Reservoirs of dormant HIV hiding out in the immune systems of infected individuals play a critical role in sustaining active infection, according to a new model of the dynamics of HIV infection.
Current theories hold that HIV propagates itself through rapid, continuous cycles of infection and death of activated CD4+ T cells, the virus' primary target. In the May 26 1998, issue of the Proceedings of the National Academy of Sciences, William E. Paul, M.D., of the National Institute of Allergy and Infectious Diseases (NIAID), and colleagues argue that so-called latently infected cells, in which the virus lies in a quiescent state, also feed the "fire" of HIV infection.
This is an interesting report that could help explain recent findings regarding the persistence of HIV reservoirs, and evidence of replicating HIV, in individuals whose viral loads have been driven to undetectable levels with anti-HIV drugs, "says NIAID Director Anthony S. Fauci, M.D. "It also raises important questions for future studies." "Productively infected CD4+ T cells provide a fast-burning fuel for HIV replication," explains Dr. Paul, chief of NIAID's Laboratory of Immunology. But sustaining HIV infection with this fuel alone, he adds, would require continuously high concentrations of HIV. In most infected individuals, the amount of circulating virus declines rapidly after reaching peak levels soon after initial infection.
Dr. Paul and his co-authors, Zvi Grossman, Ph.D., of Tel Aviv University in Israel, and Mark B. Feinberg, M.D., of Emory University in Atlanta, Ga., believe a second kind of fuel - slow-burning but persistent - is essential for maintaining active infection after HIV levels decline. The scientists assert that both long-lived, latently infected cells and chronically infected cells provide this fuel. They hypothesize that, during acute HIV infection, the lymphoid tissues of the immune system are seeded with chronically and latently infected cells. These cells spark local bursts of infection when CD4+ T cells in their immediate vicinity become activated, a process they call proximal activation and transmission, or PAT.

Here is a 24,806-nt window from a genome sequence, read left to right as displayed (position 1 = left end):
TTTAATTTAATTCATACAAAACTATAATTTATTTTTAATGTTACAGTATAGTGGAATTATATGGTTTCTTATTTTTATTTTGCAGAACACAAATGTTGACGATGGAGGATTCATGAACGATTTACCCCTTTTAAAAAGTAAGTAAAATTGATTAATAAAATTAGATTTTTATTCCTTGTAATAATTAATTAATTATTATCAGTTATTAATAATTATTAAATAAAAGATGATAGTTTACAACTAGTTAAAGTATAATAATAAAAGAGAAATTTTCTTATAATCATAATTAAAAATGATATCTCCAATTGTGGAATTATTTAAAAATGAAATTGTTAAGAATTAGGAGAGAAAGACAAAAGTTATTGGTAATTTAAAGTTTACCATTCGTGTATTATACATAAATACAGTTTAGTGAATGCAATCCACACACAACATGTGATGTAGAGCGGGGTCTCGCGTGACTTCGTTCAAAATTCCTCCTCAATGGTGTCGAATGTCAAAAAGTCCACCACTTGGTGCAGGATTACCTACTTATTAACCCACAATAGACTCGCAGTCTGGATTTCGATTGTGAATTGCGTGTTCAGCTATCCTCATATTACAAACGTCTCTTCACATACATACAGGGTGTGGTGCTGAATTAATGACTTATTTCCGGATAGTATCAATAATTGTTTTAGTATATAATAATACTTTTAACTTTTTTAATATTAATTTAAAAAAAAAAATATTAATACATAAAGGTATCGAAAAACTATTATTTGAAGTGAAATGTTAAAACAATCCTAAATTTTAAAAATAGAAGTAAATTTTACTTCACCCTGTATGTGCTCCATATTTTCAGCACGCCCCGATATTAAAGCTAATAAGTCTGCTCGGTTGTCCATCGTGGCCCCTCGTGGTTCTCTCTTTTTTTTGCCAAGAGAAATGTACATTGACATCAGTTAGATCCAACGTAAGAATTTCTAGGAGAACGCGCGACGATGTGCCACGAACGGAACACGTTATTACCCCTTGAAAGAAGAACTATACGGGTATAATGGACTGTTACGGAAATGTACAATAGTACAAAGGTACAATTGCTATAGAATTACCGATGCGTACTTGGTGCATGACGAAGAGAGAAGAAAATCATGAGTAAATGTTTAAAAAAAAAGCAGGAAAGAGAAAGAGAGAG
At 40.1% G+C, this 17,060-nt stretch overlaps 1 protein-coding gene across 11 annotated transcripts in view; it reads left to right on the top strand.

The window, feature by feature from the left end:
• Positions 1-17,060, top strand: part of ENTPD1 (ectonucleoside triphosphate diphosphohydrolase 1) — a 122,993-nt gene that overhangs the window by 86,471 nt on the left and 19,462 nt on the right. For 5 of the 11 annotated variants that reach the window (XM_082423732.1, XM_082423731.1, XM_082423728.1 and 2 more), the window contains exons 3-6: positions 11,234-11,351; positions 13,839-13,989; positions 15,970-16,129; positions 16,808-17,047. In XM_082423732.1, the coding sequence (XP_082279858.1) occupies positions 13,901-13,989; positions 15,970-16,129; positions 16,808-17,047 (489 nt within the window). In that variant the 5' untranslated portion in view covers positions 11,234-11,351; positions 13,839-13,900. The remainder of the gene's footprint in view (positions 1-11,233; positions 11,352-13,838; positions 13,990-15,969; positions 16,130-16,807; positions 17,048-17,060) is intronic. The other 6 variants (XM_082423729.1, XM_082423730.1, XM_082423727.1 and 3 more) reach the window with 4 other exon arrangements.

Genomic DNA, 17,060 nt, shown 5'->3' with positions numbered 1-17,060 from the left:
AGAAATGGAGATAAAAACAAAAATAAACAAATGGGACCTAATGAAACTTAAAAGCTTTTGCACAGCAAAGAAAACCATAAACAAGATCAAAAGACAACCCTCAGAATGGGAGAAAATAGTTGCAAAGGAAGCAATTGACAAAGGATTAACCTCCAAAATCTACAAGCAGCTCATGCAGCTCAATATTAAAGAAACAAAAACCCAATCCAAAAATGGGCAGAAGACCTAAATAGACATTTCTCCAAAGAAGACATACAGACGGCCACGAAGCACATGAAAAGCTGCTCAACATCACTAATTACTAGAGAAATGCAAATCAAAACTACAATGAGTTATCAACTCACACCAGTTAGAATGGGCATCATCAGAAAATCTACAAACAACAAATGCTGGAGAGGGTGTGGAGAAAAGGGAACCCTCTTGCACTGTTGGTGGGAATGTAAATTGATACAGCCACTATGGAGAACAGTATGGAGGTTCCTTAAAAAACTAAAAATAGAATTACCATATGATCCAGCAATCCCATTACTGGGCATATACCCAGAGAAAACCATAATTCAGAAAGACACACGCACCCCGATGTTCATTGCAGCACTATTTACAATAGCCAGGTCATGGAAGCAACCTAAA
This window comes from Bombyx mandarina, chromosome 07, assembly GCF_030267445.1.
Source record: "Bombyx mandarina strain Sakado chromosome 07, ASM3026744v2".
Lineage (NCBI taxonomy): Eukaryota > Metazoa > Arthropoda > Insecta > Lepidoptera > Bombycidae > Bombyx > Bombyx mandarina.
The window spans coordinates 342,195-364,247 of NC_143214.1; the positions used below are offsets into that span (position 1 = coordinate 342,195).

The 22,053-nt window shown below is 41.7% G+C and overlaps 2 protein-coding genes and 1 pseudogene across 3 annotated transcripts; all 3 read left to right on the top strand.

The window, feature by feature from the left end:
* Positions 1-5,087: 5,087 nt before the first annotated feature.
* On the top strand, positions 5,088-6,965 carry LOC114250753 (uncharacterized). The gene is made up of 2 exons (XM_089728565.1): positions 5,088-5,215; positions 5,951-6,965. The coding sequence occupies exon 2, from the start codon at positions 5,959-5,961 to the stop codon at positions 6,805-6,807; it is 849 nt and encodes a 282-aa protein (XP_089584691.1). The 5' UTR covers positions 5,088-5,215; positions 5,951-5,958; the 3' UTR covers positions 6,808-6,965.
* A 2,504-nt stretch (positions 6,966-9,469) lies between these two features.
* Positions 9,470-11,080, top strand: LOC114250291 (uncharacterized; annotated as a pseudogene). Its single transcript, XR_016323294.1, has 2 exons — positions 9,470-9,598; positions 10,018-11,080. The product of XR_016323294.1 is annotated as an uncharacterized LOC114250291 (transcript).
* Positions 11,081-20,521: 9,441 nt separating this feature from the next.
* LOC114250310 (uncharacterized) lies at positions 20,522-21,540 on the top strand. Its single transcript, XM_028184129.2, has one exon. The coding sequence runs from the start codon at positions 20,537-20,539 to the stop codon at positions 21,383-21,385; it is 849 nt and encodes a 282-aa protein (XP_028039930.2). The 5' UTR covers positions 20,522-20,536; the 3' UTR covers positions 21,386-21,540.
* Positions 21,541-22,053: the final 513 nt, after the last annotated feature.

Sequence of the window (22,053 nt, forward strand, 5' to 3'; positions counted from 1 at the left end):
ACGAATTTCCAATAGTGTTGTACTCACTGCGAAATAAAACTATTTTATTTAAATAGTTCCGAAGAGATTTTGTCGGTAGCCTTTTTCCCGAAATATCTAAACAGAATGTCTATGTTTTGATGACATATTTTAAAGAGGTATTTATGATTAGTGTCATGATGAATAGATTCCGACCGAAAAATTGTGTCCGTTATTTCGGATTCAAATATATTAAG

Given what we know about the interaction of HIV with its target cells," says Dr. Paul, "we believe PAT provides the most plausible explanation of HIV propagation during chronic infection." To support HIV replication, he explains, CD4+ T cells must first be activated. Activation events are typically local and transient, occurring in microscopic sites within lymphoid tissues in the form of cell proliferation bursts that last several days and then subside. One reason why these bursts subside is due to the phenomenon of anergy, or partial immune unresponsiveness, that is induced in many T cells of HIV-infected inviduals. Anergic T cells are unable to become fully activiated and thus are unable to support HIV infection.
Studies have shown that T cells activated in the presence of a cellular source of HIV are much more likely to become infected than are activated cells simply exposed to the ambient HIV in extracellular fluid," says Dr. Paul. "This would be particularly true when viral burdens are low, since contact between virus and activated cells would be less likely." In the PAT model, the time contingency of activation and virus transmission, he adds, may even render the target cells more susceptible and the virus more infective, since cell-free HIV is believed to rapidly lose infectivity. Dr. Paul notes that the PAT model implies that low levels of HIV replication may be maintained in individuals who have no detectable HIV in their blood as a result of combination antiretroviral therapy. Several groups of researchers, including one led by Dr. Fauci, have found reservoirs of latently infected cells in such individuals. In their study, reported late last year, Dr. Fauci and colleagues in NIAID's Laboratory of Immunoregulation detected unintegrated HIV DNA, a sign of HIV replication, in these cells. Dr. Paul and his colleagues also believe PAT could have important implications for HIV vaccine research. "If the initial seeding of tissues with latently infected cells is essential for a sustained chronic infection," says Dr. Paul, "then a major focus in developing vaccines should be on those parameters and molecular events that facilitate latent infection. These parameters are presently poorly understood."
Dr. Paul recently served as director of the National Institutes of Health's (NIH) Office of AIDS Research (OAR). Drs. Grossman and Feinberg served with Dr. Paul in the OAR prior to assuming their current positions.
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